‘Forgive us, please’

  • German President shows remorse for colonial atrocities in TZ

GERMANY President, Frank Walter Steinmeier has apologised to Tanzanians for crimes committed during Germany’s colonial rule and pledged to raise awareness of the atrocities in his own country.

President Steinmeier made the remark during his visit to the Majimaji Museum and Conversations in Songea District, Ruvuma Region on Wednesday and met with the family of Songea Mbano, one of the tribal chiefs who was killed by the Germans in 1906.

“I would like to ask for forgiveness for what Germans did to your ancestors here… I assure you that we, Germans will make every effort to find answers to all the questions that still remain unanswered and that still do not give you peace,” President Steinmeier said.

Mr Steinmeier also expressed shame at crimes committed during Germany’s colonial rule in Tanzania and pledged to raise awareness of the atrocities in his own country.

“Even those who know more about the German colonisation in Germany must be very sad and scared due to brutality of the German colonial rule, and also very saddened by the things you have narrated,”

“I feel very ashamed! I am deeply ashamed because of the things that the colonial German forces did to your grandmothers and grandfathers,” he added, insisting that Germany will confront “the atrocities of the German colonial occupation.”

Moreover, Steinmeier said Germany was ready to work with Tanzania towards a “communal processing” of the past.

“What happened here is our shared history, the history of your ancestors and the history of our ancestors in Germany,” he said, promising to “take these stories with me to Germany, so that more people in my country will know about them”.

He promised to do everything possible to find the skull of chief Songea Mbano in Germany and repatriate to Tanzania though he said it has never been easy to measure and identify human corpses.

“I promise you that, together, we will all strive to find the skull of Songea Mbano in Germany.  But I’m sorry I can’t promise you that we will succeed in getting it. I assure you that it’s not that we don’t want to or that we don’t try hard enough.”

He said Tanzania and Germany are countries that are connected by many good things including projects and great cooperation.

“We will do our best to benefit together! Tanzania and Germany are united by the burden of this difficult history, “he added

The Germany President said that his country was ready to analyse and process history, adding that analysis and process of history will involve primary school students, universities, academics and professionals of archives and museums.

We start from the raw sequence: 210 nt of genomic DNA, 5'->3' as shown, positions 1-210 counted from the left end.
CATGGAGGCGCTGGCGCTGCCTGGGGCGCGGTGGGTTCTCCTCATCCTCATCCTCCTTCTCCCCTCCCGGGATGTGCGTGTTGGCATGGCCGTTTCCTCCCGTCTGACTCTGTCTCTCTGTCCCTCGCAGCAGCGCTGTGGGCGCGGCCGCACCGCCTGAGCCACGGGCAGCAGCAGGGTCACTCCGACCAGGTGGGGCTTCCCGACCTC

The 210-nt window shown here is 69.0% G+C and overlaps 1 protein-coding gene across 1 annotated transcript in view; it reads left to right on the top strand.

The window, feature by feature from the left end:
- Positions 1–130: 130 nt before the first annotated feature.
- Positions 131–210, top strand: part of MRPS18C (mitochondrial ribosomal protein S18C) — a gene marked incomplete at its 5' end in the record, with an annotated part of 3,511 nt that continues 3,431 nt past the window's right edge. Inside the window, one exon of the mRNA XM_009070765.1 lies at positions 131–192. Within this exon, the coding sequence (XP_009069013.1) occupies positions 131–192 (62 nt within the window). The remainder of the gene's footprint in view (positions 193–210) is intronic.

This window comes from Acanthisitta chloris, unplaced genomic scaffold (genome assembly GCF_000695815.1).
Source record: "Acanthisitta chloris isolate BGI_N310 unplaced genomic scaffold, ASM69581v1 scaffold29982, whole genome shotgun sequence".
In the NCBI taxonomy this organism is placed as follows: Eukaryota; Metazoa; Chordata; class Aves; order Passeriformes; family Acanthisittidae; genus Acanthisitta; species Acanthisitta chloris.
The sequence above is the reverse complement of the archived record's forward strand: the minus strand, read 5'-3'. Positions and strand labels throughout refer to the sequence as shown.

Similarly, Mr Steinmeier noted the intention of his visit to Songea was to show that Germany is completely different from what Tanzanian ancestors had known.

On the other hand, President Steinmeier said that next year, the Humboldt Forum in Berlin plans to hold a joint exhibition with the Tanzania National Museum, where the history of Tanzania and the colonial period will be taken into account.

“I hope that, one year later, this exhibition will also be held here in Tanzania… From this sad history, it is possible for things to happen that will involve all of us, things that will last forever and things that will unite us in the future,” he said.

Tanzania was part of German East Africa, which saw one of the bloodiest uprisings in colonial history between 1905 and 1907.

Experts say between 200,000 and 300,000 members of the indigenous population were brutally murdered during the Majimaji rebellion, mostly as a result of the systematic destruction of fields and villages by German troops.

For his side, Minister for Culture, Arts and Sports, Dr Damas Ndumbaro said that the history of Tanzania and Germany has two different chapters including the chapter on war fought by ancestors and chapter on good things done by Germany to Tanzania.

Minister Ndumbaro, who is also a Songea Urban Member of Parliament said that Germany built schools, hospitals and provided other social services in the country.

“The most important thing is to forget the past and continue to maintain the good relationship and move forward by bringing development for people of our two nations, including our Songea town,” Dr Ndumbaro said.

Dr Ndumbaro added that people of Songea want to see the modern museum of cooperation between Germany and Tanzania be built in Songea.

“We also wish that Germany support us to improve the VETA college in Songea to enable our youth to get various training,” he added.

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